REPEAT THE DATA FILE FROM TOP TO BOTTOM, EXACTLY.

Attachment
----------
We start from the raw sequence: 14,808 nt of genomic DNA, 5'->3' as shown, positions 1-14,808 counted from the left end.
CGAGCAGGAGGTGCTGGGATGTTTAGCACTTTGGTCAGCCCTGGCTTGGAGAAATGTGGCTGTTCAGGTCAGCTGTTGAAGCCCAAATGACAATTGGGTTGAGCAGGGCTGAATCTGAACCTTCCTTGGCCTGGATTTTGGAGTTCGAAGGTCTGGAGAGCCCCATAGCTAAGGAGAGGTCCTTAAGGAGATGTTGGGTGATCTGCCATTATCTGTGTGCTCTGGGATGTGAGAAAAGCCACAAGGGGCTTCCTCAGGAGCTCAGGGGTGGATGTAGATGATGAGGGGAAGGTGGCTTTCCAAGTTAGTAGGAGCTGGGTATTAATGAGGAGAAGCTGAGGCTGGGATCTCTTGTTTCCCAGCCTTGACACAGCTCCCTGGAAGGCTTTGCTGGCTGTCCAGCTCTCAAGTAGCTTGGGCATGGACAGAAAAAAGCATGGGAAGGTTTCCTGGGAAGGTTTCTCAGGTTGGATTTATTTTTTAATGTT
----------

We start from the raw sequence: 14,808 nt of genomic DNA, 5'->3' as shown, positions 1-14,808 counted from the left end.
CGAGCAGGAGGTGCTGGGATGTTTAGCACTTTGGTCAGCCCTGGCTTGGAGAAATGTGGCTGTTCAGGTCAGCTGTTGAAGCCCAAATGACAATTGGGTTGAGCAGGGCTGAATCTGAACCTTCCTTGGCCTGGATTTTGGAGTTCGAAGGTCTGGAGAGCCCCATAGCTAAGGAGAGGTCCTTAAGGAGATGTTGGGTGATCTGCCATTATCTGTGTGCTCTGGGATGTGAGAAAAGCCACAAGGGGCTTCCTCAGGAGCTCAGGGGTGGATGTAGATGATGAGGGGAAGGTGGCTTTCCAAGTTAGTAGGAGCTGGGTATTAATGAGGAGAAGCTGAGGCTGGGATCTCTTGTTTCCCAGCCTTGACACAGCTCCCTGGAAGGCTTTGCTGGCTGTCCAGCTCTCAAGTAGCTTGGGCATGGACAGAAAAAAGCATGGGAAGGTTTCCTGGGAAGGTTTCTCAGGTTGGATTTATTTTTTAATGTT